By Climate Central
As the planet continues to warm from the increase in greenhouse gases in the atmosphere, the temperatures that we consider to be normal are also rising. What younger generations consider very warm today may seem especially hot to their grandparents.
New temperature normals
NOAA publishes climatological normals every decade based on 30-year average temperatures; the most recent normals are based on the average temperatures from 1981-2010. Expanding on this dataset, Climate Central calculated a 30-year average ending each year from 1980 to 2015. For example, the normal temperature for 1980 in this analysis was based on the average temperature from 1951-1980, and the 2015 normal is the average from 1986-2015.
Of the 135 locations analyzed, 97 percent of them had a higher 30-year average temperature in 2015 versus 1980, and many have seen an additional surge in their normals since the last NOAA analysis in 1981-2010. The shift in long term averages has already become apparent in the longer growing season in most of the country, with temperatures starting to remain consistently above freezing earlier in the year, and staying above freezing until later in the year. Some plant and animal species are starting to migrate northward or upward in elevation as a result, meaning a variety of pests and weeds are now found in places previously too cold for them to live.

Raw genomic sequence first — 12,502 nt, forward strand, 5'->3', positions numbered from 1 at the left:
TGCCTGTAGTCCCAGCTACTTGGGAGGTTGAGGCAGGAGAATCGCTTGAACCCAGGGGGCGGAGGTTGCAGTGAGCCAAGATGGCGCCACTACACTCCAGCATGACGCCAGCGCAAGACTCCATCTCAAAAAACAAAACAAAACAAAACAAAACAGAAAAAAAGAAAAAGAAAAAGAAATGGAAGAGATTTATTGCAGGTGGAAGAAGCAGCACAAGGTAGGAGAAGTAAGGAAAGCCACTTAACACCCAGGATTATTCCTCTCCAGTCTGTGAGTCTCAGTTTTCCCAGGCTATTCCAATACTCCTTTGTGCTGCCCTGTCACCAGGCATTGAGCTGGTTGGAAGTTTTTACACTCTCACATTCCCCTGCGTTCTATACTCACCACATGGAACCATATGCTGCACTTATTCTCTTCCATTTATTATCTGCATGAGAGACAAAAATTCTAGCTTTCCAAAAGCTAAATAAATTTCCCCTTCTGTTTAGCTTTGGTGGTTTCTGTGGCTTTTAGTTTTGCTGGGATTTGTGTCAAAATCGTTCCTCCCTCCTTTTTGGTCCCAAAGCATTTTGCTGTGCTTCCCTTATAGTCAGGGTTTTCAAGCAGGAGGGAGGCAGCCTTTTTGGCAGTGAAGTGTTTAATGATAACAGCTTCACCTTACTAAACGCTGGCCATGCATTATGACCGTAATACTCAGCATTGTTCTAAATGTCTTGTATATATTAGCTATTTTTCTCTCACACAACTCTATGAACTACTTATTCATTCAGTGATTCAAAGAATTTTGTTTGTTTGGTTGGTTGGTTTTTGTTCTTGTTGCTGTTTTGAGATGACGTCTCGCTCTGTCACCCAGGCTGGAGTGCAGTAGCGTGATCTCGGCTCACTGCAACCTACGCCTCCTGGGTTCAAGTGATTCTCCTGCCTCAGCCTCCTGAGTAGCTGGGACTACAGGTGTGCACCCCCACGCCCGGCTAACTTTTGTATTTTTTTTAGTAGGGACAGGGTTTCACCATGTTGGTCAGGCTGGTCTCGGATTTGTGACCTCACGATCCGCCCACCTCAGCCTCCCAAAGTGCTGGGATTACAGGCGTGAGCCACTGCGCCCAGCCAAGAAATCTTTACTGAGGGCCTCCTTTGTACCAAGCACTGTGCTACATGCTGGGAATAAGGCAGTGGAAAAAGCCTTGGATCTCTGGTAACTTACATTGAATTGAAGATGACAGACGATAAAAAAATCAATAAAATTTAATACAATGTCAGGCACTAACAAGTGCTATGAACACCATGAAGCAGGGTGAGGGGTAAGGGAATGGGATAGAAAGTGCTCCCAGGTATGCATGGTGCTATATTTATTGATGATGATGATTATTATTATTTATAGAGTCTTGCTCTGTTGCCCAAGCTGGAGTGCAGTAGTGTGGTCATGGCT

While the warming of the normals can look subtle, it also means a substantial increase in the incidents of extreme heat and a decrease in the frequency of extreme cold. Winters have been warming more rapidly than summers, and while less extreme cold sounds appealing, the future effects of blistering summer heat are expected to outweigh the benefits of milder winters. More extreme heat will increase the threat of heat-related illness such as heat stroke. In addition, this expansion of very hot days will stress the nation’s aging electric grid, driving up cooling costs as air conditioners will likely be used more frequently.